animal farm - george orwell?
who is to blame on what happens in animal farm (please state person and reason) [points awarded for good answer] ty =]
- 1 decade agoFavorite Answer
Admittedly, the dictators, namely the pigs are responsible for the widespread chaos and misery of the farm and the disintegration of its main ideals proposed by major in the onset of the revolution, but the rest of the animals are also participants of their own decay because of their ignorance which is greatly their fault because most of them were unwilling to learn; and also on account of their passive allegiance to their dictators. It would be unjust to split the plot in "protagonists and villains" as if "Animal Farm" was a fairy tale. I consider that Orwell aimed to satirize a society and that includes all. Thus, I consider that animals are victims of the rage of totalitarism but they are also their own victimizers. This formula was not only seen in the Soviet Communism but also in the current democratic countries in which the people nine times out of ten stand as passive witnesses in the political, educational and social processes of their country.
- Andrew WLv 61 decade ago
Orwell was a socialist and believed that we need a revolution.
He fought against the Fascist dictator Franco in the Spanish Civil War to defend the socialist revolution which was happening in that country. Unfortunately Franco won, and the Communist Party played a part in dividing the left and stopping the revolution from happening. Animal Farm describes the betrayal of Stalin and the Communist Party, in not defending ordinary people, but creating a privileged bureaucracy.
In Animal Farm, Orwell is not saying that revolution cannot work because an elite will always come out on top. He is saying that, unless the bosses (be they capitalists - represented by Jones or Stalinists - represented by the pigs) are completely overthrown, we cannot have a successful revolution.
Napoleon in Animal Farm = Stalin. Snowball = Trotsky, who sent birds around neighbouring farms to spread the message of the revolution, i.e. fought for a revolution in more than one country. Trotsky, sadly, was sidelined and "airbrushed out of history" by the Stalinists. He was exiled and was eventually killed in Mexico in 1940 by a member of Stalin's secret police.
I do not think there is a single person to blame - the obvious candidate is Napoleon, but you could argue that the animals were too stupid to see what was happening and overthrow the pigs.
Read the book yourself and make up your own mind!
Also read Homage to Catalonia by Orwell, to put Animal Farm in context. (see source)
- DoshieLv 41 decade ago
Humans. Because the only reason the animals got into the state that they did was because they copied the humans they were in contact with (Jones, and the local traders that I can't remember the names of) and they we're all corrupt, so what started out as a dream of freedom became a mess.
But it is worth a read, or at least watch the film cartoon version, its pretty good.
- 1 decade ago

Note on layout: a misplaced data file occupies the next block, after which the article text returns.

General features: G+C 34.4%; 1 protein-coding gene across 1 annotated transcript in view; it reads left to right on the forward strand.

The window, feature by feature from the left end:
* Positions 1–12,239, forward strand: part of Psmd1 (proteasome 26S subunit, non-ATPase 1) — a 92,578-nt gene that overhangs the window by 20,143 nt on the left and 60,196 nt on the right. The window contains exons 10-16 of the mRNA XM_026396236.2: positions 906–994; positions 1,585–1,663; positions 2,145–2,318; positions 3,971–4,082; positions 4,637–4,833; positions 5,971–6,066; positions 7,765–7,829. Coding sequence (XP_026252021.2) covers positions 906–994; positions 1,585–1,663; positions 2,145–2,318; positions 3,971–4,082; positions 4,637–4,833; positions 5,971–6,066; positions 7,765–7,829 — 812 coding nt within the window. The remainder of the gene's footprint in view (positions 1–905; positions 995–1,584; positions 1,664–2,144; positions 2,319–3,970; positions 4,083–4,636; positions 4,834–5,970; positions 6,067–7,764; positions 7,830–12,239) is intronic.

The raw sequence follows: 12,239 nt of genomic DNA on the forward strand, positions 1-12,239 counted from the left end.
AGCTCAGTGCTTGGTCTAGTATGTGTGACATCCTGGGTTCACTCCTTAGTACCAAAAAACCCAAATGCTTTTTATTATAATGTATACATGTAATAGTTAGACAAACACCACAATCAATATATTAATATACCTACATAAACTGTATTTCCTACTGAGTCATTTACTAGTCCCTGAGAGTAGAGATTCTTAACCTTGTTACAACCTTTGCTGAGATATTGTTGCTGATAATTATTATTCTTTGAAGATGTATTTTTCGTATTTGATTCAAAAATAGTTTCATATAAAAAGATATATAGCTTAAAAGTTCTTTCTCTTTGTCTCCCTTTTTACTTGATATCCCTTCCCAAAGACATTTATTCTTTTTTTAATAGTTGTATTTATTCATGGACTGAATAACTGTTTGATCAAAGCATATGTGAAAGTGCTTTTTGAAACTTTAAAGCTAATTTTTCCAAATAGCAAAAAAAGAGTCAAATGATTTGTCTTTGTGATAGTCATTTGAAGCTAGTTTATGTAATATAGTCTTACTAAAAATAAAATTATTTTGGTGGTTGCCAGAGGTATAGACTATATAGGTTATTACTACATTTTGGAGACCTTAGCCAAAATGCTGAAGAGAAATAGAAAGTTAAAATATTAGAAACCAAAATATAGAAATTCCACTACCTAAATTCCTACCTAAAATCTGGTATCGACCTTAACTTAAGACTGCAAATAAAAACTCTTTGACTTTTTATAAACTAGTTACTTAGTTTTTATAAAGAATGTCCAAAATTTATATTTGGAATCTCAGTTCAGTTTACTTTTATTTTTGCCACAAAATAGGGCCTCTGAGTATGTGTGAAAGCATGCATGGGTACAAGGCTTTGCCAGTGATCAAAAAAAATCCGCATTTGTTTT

It is not a case of who is to blame, the book sets out to remind society as a whole about the problems that have occurred in the past, this is obviously the Russian Revolution 1917 and the rise of communism throughout eastern europe. I suppose if one character was to be blamed it would have to be the lead pig napoleon but ultimately they all have equal blame for being weak to the prospect of bettering themselves sometimes at the detriment of others and the theme "for the better good" is also quite clearly represented.
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- 1 decade ago
It was governmental corruption. Even though the governing pigs which took over after overthrowing the humans promised an equal "state" (farm), they eventually started to emulate the humans, even treating other animals worse than the humans had.
By the way, the pigs started out by being fair, and ended up getting drunk. Very drunk.Source(s): http://en.wikipedia.org/wiki/Animal_Farm check this out for additional info.
- Steve DLv 51 decade ago
I agree with JO S, the book is a short one and easily read but contains a lot of fascinating images which compare with the worst elements of the communist revolutions of the 20th century. The book is an allegorical tale of the Bolshevik revolution and if you will not regret the time spent in reading it.
- gilly gLv 61 decade ago
Well that's one of the main themes of the book, Was it the pigs who forced the animals into slavery or was it the animals fault for letting themselves be forced or was it the farmers fault for abandoning the animals int eh first place?
There is no clear cut answer to your question.
- 1 decade ago
The pig napoleon (spelling) he like broke all the rules and made his own ones and slept in the house and trained the puppies. It is so weird I have not read the book but watched the film and it gave me nightmares when I was little. That pig scared me!
- Anonymous1 decade ago
The rest of the animals - for not maintaining democracy by allowing the pigs to take over.
All it takes for evil to triumph in the world is for good men to do. nothing. - Edmond Burke.
- 1 decade ago
All animals are equal although your understanding of the subject area may be less equal in comparison to others